Determinants of serum zinc concentrations in a population of French middle-age subjects (SU.VI.MAX cohort)


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Abstract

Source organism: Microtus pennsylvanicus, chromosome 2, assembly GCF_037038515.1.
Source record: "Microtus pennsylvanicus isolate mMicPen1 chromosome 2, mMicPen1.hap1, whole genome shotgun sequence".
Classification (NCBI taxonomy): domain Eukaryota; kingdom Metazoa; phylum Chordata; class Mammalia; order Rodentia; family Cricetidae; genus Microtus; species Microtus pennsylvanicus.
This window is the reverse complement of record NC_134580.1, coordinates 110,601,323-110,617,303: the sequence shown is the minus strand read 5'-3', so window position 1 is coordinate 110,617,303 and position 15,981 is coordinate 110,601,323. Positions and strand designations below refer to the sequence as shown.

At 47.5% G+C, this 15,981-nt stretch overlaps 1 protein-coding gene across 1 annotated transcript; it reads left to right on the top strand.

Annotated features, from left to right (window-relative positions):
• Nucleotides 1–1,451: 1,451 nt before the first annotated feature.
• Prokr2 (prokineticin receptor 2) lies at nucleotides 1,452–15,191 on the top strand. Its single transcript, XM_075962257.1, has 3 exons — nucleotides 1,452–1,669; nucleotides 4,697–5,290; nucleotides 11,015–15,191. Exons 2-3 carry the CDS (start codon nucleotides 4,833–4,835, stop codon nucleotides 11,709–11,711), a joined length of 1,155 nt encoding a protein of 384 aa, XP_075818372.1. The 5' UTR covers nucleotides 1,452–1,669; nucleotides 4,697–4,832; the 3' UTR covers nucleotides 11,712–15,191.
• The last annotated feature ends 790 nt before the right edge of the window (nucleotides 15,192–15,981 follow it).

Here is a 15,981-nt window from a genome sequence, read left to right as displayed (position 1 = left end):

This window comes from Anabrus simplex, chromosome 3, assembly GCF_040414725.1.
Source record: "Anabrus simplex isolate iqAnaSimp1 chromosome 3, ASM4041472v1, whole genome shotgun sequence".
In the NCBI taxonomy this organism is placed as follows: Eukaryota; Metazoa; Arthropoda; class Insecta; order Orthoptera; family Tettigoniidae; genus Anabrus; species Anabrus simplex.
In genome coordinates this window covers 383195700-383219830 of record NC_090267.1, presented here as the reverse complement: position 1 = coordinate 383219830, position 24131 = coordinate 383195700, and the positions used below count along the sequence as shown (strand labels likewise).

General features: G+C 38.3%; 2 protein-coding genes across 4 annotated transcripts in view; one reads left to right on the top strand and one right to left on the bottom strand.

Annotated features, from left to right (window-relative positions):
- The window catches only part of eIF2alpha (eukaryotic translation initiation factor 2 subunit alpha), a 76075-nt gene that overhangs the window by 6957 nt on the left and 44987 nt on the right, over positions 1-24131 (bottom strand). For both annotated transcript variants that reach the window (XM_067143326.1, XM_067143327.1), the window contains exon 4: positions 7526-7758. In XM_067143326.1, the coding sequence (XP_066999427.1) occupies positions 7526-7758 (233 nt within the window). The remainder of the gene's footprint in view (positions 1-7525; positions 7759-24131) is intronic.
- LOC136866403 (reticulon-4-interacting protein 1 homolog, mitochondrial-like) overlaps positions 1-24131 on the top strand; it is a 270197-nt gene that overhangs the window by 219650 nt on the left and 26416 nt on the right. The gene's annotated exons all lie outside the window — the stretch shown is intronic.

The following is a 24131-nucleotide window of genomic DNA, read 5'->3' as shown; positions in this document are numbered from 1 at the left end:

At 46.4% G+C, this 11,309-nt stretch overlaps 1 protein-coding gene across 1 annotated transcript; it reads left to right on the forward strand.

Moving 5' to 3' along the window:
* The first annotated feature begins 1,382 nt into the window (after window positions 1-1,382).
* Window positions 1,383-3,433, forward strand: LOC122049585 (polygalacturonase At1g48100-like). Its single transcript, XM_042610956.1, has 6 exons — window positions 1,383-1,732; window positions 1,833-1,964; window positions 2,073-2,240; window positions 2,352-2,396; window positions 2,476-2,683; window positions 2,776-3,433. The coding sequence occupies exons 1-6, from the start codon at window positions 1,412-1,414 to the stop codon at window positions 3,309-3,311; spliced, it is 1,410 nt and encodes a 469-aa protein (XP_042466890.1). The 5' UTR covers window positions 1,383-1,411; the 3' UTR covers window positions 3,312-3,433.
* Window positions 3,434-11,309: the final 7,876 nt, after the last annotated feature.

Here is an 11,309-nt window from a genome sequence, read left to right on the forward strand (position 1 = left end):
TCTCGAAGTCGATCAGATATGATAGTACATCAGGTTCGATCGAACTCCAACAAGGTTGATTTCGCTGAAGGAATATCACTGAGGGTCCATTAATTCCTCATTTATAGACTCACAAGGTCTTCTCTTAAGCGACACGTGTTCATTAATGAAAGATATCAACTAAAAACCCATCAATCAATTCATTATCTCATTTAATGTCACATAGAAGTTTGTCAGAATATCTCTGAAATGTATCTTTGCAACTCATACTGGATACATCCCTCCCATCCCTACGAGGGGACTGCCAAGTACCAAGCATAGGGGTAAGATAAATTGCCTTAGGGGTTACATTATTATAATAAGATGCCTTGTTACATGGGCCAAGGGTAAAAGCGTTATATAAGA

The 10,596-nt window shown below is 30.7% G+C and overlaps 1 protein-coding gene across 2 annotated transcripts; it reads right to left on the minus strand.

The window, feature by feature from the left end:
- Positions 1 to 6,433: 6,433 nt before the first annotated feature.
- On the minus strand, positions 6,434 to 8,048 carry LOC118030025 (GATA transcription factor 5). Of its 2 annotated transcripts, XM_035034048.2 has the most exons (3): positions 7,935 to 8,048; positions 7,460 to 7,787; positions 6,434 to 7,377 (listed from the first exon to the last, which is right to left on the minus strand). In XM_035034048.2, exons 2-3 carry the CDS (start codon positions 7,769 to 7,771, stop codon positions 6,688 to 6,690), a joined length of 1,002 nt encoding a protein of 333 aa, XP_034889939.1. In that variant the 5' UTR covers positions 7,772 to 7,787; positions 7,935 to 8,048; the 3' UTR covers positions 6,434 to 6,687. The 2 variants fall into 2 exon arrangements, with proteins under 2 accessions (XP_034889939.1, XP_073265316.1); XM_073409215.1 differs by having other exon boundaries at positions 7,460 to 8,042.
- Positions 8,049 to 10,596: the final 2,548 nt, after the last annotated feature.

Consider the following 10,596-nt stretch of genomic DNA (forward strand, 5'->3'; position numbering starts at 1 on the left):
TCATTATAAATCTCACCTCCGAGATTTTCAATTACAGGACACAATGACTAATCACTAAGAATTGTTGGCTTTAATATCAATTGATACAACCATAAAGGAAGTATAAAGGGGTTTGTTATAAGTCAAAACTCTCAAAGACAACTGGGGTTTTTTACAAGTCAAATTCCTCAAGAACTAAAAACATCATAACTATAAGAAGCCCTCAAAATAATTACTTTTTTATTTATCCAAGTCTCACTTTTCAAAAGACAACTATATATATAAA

Background/Objectives:Few studies have been conducted on determinants of serum zinc concentration, especially in France. The aim of this study was to investigate the relationships between serum zinc concentrations, and age, education, living area and life style in a large sample cohort of French adults.Subjects/Methods:Blood samples were collected after 12-h fasting in French adults (7448 women, 35–65 years old and 4926 men, 45–65 years old) participating to the SUpplementation in AntioXidant VItamins and Minerals cohort at enrolment. Serum zinc was determined by flame atomic absorption.Results:Serum zinc concentration was lower in women (mean: 12.9 μmol/l, 95% confidence interval: 9.2–16.6 μmol/l) compared with men (mean: 13.4 μmol/l, 95% confidence interval: 9.7–17.1 μmol/l, P<0.0001). In total, 10% of the women showed serum zinc values <10.7 μmol/l and 10% of the men showed serum zinc values <11.3 μmol/l. Age was negatively associated with serum zinc only in men (P=0.001). In women, a positive association between smoking and serum zinc concentration (P=0.0003), and a negative relationship between highest education level and serum zinc concentration (P=0.01) were observed. With regard to geographical areas, the highest serum zinc concentrations were found in the Center, and the lowest in the Southwest of France for both men and women. The association between serum zinc concentrations and food categories or macronutrient intake disappeared after stratifying by gender.Conclusions:Age, gender and geographic area seem the main determinants of serum zinc concentrations in this study.

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